1. Personalisation: adaptations of the university study process of persons with disabilities are always prepared in response to his/her individual educational needs related to the nature of his/her health circumstances at a given time as well as the specifics of a given university course, including the conditions in which it is delivered.

 

2. Empowerment, or respecting the autonomy of persons with disabilities and their right to decide about themselves.

 

3. Developing the potential of disabled persons related to the course of their university studies. This means selecting such adaptations which would let the student acquire knowledge and develop practical skills.

 

4. The reasonableness of the accommodation, that is suggesting adaptations that are reasonable in economic terms and effectively ensure equal opportunities for the disabled person as well as the maintaining of the academic standard.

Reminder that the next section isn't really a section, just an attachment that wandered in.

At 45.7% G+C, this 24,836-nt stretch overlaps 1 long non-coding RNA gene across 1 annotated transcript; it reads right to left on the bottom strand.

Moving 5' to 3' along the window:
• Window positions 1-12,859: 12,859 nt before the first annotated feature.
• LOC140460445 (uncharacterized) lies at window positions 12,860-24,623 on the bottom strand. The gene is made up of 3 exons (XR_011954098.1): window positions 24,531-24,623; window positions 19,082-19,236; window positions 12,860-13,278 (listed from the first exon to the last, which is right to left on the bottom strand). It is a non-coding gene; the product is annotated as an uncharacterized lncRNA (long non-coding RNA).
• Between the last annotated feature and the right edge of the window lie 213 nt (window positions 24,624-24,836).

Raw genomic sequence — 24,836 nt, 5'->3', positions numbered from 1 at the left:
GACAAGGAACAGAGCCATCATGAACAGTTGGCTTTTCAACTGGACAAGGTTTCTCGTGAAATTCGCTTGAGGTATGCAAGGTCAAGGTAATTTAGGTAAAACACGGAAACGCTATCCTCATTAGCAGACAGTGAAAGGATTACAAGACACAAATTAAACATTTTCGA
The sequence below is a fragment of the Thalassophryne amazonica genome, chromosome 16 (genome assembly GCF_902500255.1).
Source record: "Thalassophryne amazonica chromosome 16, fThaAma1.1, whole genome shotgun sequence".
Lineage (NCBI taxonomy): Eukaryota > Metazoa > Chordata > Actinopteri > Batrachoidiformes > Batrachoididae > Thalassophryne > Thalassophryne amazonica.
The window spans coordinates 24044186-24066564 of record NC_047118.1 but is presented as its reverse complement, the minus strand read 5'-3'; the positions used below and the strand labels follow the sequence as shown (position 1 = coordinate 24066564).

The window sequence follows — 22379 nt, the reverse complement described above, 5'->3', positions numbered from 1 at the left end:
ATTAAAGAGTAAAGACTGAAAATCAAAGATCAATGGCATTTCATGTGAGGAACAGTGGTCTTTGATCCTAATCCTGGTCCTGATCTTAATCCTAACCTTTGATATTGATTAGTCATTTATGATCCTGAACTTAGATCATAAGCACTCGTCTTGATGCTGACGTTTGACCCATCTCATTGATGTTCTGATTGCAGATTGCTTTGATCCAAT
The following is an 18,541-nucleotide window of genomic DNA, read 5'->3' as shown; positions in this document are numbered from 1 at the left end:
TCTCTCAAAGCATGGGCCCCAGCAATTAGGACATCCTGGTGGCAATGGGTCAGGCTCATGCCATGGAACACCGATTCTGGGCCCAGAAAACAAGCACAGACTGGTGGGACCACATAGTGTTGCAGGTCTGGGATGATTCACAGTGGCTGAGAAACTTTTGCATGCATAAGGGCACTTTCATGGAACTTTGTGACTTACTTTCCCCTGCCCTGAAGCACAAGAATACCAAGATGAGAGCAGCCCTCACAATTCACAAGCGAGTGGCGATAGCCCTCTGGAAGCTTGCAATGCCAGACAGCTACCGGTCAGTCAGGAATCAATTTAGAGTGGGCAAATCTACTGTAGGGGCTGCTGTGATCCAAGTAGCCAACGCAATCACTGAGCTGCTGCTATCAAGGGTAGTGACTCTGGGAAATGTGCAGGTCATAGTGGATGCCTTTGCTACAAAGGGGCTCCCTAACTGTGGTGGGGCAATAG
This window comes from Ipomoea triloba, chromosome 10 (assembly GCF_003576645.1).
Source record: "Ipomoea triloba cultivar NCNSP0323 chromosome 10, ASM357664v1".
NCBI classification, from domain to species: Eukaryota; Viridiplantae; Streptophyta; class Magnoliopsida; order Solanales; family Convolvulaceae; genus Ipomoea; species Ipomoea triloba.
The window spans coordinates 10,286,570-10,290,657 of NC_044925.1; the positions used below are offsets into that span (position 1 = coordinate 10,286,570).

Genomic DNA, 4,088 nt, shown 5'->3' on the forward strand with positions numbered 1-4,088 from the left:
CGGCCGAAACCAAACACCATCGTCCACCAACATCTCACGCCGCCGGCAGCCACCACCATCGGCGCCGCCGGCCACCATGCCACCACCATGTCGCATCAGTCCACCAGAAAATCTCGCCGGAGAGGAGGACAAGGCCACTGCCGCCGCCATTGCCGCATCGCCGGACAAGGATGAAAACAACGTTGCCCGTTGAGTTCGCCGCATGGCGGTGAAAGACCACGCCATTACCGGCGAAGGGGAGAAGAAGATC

5. Maintaining the academic standard, or preparing adaptations without compromising the substantive criteria binding for all the student on a given course/programme.

 

6. Adaptations as close as possible to the standard scenario of the course meetings/lectures, that is such that are not privileges for persons with disabilities but reasonably ensure equal opportunities for them as regards access to the educational offer considered optimal on a given university programme.

 

7. Equal rights and obligations, that is focusing not just on exercising equal rights by persons with disabilities but also (thanks to ensuring such rights) on making sure that the students' obligations are fulfilled as they are by non-disabled students.

The social model of disability